Deciding whether to fix a broken appliance or just get a new one can be pretty tough in our disposable society — especially when you have a stack of blue-and-white coupons for 20 percent off at your nearest big box store, and when you don't even know where to get started. (It's not like you can just bring it back to the store, 10 years later, or leave it on your windowsill and wait for magical elves to come fix it. You can't, right?)
So, we're wondering, what have you done when you've found yourself with a non-toasty toaster or a non-mixing mixer? How do you determine if it'll cost less (in terms of time, money, and effort) to just get a new one? If you should just take a hammer to the old one and smash it to pieces? Or if it's worth fixing? If it's worth fixing, how do you even go about it?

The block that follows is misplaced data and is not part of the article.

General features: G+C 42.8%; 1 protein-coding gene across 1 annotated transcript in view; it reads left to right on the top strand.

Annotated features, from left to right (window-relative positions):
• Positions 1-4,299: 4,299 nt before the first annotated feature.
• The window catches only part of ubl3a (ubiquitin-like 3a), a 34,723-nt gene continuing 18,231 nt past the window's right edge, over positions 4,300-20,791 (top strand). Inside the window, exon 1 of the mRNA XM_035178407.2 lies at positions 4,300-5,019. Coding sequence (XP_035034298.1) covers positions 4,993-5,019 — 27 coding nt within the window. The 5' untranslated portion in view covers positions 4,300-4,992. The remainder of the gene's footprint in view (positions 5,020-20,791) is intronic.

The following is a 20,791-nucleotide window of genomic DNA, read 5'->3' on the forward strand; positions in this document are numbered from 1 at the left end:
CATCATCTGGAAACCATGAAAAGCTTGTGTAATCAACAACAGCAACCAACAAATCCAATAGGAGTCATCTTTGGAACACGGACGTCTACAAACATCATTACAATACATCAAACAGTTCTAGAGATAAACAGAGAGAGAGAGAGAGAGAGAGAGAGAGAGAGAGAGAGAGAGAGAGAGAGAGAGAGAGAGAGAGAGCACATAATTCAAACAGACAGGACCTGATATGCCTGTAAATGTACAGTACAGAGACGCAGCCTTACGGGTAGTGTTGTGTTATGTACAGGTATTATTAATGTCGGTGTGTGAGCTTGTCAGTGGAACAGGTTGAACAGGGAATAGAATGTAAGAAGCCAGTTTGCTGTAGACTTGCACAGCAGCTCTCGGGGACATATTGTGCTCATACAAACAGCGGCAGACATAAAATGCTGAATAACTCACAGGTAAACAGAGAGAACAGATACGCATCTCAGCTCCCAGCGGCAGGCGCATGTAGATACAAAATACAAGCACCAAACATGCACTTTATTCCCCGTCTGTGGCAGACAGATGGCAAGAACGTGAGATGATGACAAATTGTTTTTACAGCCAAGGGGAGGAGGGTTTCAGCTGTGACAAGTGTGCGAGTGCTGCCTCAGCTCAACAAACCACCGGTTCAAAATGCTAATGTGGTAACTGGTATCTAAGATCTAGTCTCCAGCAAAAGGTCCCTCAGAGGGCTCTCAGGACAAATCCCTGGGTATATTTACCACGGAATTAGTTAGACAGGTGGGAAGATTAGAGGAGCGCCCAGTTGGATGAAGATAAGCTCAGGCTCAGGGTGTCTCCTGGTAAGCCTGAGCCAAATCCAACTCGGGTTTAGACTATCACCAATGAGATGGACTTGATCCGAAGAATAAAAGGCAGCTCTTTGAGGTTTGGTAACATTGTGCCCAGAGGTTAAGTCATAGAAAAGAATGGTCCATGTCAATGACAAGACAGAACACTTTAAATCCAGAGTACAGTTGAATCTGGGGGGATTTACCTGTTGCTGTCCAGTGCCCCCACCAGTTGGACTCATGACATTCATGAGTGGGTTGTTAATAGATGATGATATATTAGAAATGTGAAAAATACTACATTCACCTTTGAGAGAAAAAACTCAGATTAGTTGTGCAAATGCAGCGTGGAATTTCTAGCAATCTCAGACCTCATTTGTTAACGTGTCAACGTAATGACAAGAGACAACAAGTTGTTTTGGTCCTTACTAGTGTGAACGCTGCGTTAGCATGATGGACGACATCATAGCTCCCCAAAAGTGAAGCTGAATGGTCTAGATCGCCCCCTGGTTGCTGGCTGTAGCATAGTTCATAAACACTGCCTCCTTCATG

Do you call the manufacturer? Do you spend 239 hours watching YouTube videos? Do you buy replacement parts from a weird website and end up with your very own success story? Do you bring a heap of jumbled pieces to your car mechanic (what? He's handy!)? Do you have a go-to book that basically answers every single question you could ever have?
We want to hear from you. Tell us what broke, how you realized the problem, and how you fixed it. (Or tell us when you realized the appliance was winning and it was time to throw in the towel.)
We'll either promise not to judge you or we'll be very impressed by you! And if you have some mind-blowing tip, you could be featured on the site.